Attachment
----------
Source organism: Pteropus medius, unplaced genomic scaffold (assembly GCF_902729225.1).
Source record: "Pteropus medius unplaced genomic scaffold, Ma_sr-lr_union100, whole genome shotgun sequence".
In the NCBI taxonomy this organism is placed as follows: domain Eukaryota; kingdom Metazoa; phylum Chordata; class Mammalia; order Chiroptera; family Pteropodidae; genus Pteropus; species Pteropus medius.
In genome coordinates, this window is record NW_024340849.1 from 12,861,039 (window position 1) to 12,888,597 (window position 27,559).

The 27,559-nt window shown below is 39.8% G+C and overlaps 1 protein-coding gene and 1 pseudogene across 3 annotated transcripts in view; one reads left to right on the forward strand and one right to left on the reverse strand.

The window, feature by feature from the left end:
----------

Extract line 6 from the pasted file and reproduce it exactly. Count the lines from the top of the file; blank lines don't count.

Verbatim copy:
The window, feature by feature from the left end: